U.S. District Judge William Young on Friday dismissed a lawsuit challenging Massachusetts’ ban on assault weapons.
In his ruling, Young wrote that because military-style firearms and large-capacity magazines are “designed and intended to be particularly suitable for combat rather than sporting applications,” they do not fall under the “scope of the personal right to ‘bear Arms’ under the Second Amendment.”
Therefore, the state was within its rights to ban the weapons, he wrote.
AR-15s, the same type of gun used to carry out the deadly shooting at Marjory Stoneman Douglas High School in Parkland, Fla. in February, are also not protected under the Second Amendment, according to the ruling.
“The AR-15 and the M-16 were designed and manufactured simultaneously for the military and share very similar features and functions,” the judge wrote. “Therefore, because the undisputed facts convincingly demonstrate that AR-15s and LCMs are most useful in military service, they are beyond the scope of the Second Amendment.”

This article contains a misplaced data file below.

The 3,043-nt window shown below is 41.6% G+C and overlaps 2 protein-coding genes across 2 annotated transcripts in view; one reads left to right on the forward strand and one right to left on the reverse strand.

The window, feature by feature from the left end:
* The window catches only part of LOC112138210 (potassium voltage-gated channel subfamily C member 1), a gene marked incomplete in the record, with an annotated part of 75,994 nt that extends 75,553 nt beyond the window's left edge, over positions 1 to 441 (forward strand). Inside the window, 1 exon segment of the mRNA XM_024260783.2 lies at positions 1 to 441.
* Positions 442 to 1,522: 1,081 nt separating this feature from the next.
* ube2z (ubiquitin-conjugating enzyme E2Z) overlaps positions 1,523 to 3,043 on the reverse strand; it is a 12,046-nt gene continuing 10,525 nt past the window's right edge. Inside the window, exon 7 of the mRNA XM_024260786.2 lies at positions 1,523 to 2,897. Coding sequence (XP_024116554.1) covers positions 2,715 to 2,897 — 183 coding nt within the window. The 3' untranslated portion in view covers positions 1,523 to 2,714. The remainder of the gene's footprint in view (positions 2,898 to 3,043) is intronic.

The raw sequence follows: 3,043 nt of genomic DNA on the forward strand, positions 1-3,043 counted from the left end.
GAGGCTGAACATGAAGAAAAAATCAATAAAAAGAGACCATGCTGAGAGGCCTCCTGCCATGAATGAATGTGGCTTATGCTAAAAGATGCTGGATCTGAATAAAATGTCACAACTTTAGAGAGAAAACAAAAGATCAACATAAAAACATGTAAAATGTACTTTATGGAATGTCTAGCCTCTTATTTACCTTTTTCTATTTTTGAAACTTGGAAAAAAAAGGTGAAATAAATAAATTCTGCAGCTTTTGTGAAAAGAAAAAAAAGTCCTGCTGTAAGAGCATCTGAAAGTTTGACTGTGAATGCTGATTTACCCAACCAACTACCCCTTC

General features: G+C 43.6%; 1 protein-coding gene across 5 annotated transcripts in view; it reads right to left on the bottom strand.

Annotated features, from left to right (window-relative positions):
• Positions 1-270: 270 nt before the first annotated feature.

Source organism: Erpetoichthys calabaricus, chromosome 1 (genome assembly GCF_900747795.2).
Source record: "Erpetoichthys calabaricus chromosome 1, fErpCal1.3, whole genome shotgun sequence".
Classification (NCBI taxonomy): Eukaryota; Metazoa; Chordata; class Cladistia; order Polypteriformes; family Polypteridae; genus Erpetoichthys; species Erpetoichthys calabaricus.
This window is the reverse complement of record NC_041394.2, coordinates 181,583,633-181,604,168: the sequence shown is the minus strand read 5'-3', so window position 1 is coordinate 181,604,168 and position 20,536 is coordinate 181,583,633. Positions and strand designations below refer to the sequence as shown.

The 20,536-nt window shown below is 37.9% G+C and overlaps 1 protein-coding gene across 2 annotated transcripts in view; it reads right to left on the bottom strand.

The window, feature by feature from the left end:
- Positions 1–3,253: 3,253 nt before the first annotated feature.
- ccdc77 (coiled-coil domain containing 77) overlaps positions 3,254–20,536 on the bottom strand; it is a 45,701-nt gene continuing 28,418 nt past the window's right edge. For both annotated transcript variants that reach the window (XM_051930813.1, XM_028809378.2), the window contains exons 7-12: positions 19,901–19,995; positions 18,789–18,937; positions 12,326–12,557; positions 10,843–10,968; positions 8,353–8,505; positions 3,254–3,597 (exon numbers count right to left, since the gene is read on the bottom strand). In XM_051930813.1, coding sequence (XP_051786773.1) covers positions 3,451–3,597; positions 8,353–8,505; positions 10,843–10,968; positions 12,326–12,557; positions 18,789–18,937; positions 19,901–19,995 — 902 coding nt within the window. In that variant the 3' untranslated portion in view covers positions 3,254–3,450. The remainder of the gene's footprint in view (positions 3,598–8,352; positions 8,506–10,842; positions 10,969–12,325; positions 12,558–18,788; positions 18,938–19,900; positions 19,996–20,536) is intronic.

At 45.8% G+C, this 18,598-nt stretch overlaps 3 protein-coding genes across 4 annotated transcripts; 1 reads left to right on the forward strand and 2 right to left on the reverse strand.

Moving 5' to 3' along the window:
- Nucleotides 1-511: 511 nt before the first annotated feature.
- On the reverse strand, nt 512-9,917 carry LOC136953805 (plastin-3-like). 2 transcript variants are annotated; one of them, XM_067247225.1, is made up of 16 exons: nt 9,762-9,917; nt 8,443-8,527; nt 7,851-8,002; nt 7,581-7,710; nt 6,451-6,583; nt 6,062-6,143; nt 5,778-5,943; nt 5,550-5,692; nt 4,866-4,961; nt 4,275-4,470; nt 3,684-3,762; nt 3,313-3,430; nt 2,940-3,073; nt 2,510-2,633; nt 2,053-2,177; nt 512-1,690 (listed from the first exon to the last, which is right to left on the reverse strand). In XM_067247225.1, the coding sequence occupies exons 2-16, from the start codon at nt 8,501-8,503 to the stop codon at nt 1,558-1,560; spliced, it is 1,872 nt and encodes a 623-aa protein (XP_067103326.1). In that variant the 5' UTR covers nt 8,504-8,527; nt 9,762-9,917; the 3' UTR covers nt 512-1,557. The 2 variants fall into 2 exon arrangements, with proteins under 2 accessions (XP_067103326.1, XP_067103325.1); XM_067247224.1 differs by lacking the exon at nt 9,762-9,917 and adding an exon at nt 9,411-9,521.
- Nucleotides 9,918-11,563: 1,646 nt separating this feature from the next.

Since the shooting in Parkland, gun control has been pushed to the forefront of the national conversation, with high school students staging a nationwide school walkout and federal lawmakers discussing possible measures to increase school safety.
The conversation surrounding gun violence reached a new peak this week following a shooting at YouTube headquarters in California.
Tech leaders like Twitter CEO Jack Dorsey urged the nation to stop “thinking and praying” after shootings and to instead “evolve our policies,” sharing a link to the March for Our Lives website.
“We can’t keep being reactive to this, thinking and praying it won’t happen again at our schools, jobs, or our community spots. It’s beyond time to evolve our policies,” Dorsey wrote on Twitter.